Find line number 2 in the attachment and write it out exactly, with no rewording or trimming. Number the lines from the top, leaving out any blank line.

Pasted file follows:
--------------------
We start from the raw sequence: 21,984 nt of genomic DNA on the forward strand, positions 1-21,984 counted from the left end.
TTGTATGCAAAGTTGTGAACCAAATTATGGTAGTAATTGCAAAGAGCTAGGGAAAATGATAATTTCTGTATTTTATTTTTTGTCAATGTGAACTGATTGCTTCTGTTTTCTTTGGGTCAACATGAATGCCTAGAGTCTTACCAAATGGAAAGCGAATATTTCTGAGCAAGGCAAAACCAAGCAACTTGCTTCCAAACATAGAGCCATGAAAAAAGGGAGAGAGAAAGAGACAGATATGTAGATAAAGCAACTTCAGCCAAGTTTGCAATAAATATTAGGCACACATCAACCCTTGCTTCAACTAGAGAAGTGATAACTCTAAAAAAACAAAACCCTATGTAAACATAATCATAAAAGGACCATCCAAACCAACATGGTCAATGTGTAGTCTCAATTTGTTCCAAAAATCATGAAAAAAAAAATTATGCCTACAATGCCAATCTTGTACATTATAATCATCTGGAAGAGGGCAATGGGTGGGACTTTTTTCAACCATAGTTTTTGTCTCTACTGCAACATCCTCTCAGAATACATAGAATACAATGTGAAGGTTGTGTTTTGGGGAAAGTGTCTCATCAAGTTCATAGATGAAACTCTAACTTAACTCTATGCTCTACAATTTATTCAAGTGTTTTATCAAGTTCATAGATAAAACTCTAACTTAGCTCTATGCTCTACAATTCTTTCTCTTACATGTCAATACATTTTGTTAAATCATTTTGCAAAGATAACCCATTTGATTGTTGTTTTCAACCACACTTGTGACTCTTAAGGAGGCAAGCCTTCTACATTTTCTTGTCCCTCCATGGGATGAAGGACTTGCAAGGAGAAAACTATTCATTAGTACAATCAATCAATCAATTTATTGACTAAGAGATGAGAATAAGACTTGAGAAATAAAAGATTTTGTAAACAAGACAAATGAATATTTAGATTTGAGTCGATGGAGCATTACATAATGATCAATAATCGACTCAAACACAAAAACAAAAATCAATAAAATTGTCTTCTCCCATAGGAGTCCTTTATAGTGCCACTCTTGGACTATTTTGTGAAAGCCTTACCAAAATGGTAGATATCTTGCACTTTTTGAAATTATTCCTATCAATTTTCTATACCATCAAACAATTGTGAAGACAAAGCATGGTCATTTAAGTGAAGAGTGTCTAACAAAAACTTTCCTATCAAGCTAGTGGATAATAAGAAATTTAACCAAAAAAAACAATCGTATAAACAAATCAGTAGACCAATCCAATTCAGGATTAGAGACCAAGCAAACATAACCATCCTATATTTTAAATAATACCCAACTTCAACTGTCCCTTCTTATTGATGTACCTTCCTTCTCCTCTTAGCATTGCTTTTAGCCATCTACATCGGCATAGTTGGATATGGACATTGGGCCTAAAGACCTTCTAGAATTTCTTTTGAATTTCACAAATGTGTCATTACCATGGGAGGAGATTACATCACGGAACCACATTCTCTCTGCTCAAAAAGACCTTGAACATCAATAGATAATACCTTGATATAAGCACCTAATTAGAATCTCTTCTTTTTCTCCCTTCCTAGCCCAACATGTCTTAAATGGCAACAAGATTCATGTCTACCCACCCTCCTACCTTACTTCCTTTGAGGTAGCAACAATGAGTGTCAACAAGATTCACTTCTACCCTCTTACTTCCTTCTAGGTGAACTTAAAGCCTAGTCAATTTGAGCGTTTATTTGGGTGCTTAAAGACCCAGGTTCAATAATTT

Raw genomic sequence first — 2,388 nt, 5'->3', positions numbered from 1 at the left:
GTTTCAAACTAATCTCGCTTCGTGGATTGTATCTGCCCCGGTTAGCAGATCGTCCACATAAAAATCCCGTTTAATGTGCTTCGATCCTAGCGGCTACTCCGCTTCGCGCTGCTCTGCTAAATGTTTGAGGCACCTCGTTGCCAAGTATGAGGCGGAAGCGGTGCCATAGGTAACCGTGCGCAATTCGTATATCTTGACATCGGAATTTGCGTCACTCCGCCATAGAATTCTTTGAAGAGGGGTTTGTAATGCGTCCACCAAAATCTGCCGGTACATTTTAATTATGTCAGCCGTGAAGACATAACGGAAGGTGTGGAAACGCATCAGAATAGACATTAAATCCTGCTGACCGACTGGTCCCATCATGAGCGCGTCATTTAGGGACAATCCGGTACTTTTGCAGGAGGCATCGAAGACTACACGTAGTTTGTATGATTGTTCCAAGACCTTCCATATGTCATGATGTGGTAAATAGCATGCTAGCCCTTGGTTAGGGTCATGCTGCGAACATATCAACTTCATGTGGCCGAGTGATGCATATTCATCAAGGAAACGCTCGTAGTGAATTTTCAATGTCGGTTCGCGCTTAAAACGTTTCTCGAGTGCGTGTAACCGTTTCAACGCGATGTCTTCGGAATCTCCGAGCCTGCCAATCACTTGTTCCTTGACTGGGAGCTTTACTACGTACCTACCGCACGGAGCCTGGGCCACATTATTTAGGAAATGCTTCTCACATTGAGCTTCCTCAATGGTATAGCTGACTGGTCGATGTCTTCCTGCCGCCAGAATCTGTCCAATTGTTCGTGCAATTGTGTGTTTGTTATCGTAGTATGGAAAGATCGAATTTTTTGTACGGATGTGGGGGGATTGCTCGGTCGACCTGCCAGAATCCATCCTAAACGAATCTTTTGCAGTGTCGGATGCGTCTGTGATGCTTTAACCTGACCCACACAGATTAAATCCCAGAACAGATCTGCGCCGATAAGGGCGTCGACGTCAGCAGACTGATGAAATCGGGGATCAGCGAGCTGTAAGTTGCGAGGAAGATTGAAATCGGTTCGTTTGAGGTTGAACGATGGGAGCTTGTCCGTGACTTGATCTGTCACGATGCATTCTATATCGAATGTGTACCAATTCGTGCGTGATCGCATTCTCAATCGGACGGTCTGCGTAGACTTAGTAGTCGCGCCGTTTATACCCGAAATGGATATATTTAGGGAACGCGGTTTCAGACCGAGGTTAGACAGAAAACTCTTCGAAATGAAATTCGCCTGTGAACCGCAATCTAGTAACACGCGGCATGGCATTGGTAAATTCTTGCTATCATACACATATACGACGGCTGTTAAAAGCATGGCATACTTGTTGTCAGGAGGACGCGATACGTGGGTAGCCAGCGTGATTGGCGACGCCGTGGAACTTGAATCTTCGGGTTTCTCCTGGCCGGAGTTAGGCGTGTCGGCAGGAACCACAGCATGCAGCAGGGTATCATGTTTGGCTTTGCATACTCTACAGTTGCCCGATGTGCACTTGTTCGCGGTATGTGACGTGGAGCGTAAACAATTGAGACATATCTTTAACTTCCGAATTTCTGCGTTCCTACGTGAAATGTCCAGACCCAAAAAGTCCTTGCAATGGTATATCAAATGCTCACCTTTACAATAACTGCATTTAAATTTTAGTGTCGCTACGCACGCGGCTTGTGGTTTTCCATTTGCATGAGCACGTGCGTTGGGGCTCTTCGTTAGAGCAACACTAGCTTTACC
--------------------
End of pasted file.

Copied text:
TTGTATGCAAAGTTGTGAACCAAATTATGGTAGTAATTGCAAAGAGCTAGGGAAAATGATAATTTCTGTATTTTATTTTTTGTCAATGTGAACTGATTGCTTCTGTTTTCTTTGGGTCAACATGAATGCCTAGAGTCTTACCAAATGGAAAGCGAATATTTCTGAGCAAGGCAAAACCAAGCAACTTGCTTCCAAACATAGAGCCATGAAAAAAGGGAGAGAGAAAGAGACAGATATGTAGATAAAGCAACTTCAGCCAAGTTTGCAATAAATATTAGGCACACATCAACCCTTGCTTCAACTAGAGAAGTGATAACTCTAAAAAAACAAAACCCTATGTAAACATAATCATAAAAGGACCATCCAAACCAACATGGTCAATGTGTAGTCTCAATTTGTTCCAAAAATCATGAAAAAAAAAATTATGCCTACAATGCCAATCTTGTACATTATAATCATCTGGAAGAGGGCAATGGGTGGGACTTTTTTCAACCATAGTTTTTGTCTCTACTGCAACATCCTCTCAGAATACATAGAATACAATGTGAAGGTTGTGTTTTGGGGAAAGTGTCTCATCAAGTTCATAGATGAAACTCTAACTTAACTCTATGCTCTACAATTTATTCAAGTGTTTTATCAAGTTCATAGATAAAACTCTAACTTAGCTCTATGCTCTACAATTCTTTCTCTTACATGTCAATACATTTTGTTAAATCATTTTGCAAAGATAACCCATTTGATTGTTGTTTTCAACCACACTTGTGACTCTTAAGGAGGCAAGCCTTCTACATTTTCTTGTCCCTCCATGGGATGAAGGACTTGCAAGGAGAAAACTATTCATTAGTACAATCAATCAATCAATTTATTGACTAAGAGATGAGAATAAGACTTGAGAAATAAAAGATTTTGTAAACAAGACAAATGAATATTTAGATTTGAGTCGATGGAGCATTACATAATGATCAATAATCGACTCAAACACAAAAACAAAAATCAATAAAATTGTCTTCTCCCATAGGAGTCCTTTATAGTGCCACTCTTGGACTATTTTGTGAAAGCCTTACCAAAATGGTAGATATCTTGCACTTTTTGAAATTATTCCTATCAATTTTCTATACCATCAAACAATTGTGAAGACAAAGCATGGTCATTTAAGTGAAGAGTGTCTAACAAAAACTTTCCTATCAAGCTAGTGGATAATAAGAAATTTAACCAAAAAAAACAATCGTATAAACAAATCAGTAGACCAATCCAATTCAGGATTAGAGACCAAGCAAACATAACCATCCTATATTTTAAATAATACCCAACTTCAACTGTCCCTTCTTATTGATGTACCTTCCTTCTCCTCTTAGCATTGCTTTTAGCCATCTACATCGGCATAGTTGGATATGGACATTGGGCCTAAAGACCTTCTAGAATTTCTTTTGAATTTCACAAATGTGTCATTACCATGGGAGGAGATTACATCACGGAACCACATTCTCTCTGCTCAAAAAGACCTTGAACATCAATAGATAATACCTTGATATAAGCACCTAATTAGAATCTCTTCTTTTTCTCCCTTCCTAGCCCAACATGTCTTAAATGGCAACAAGATTCATGTCTACCCACCCTCCTACCTTACTTCCTTTGAGGTAGCAACAATGAGTGTCAACAAGATTCACTTCTACCCTCTTACTTCCTTCTAGGTGAACTTAAAGCCTAGTCAATTTGAGCGTTTATTTGGGTGCTTAAAGACCCAGGTTCAATAATTT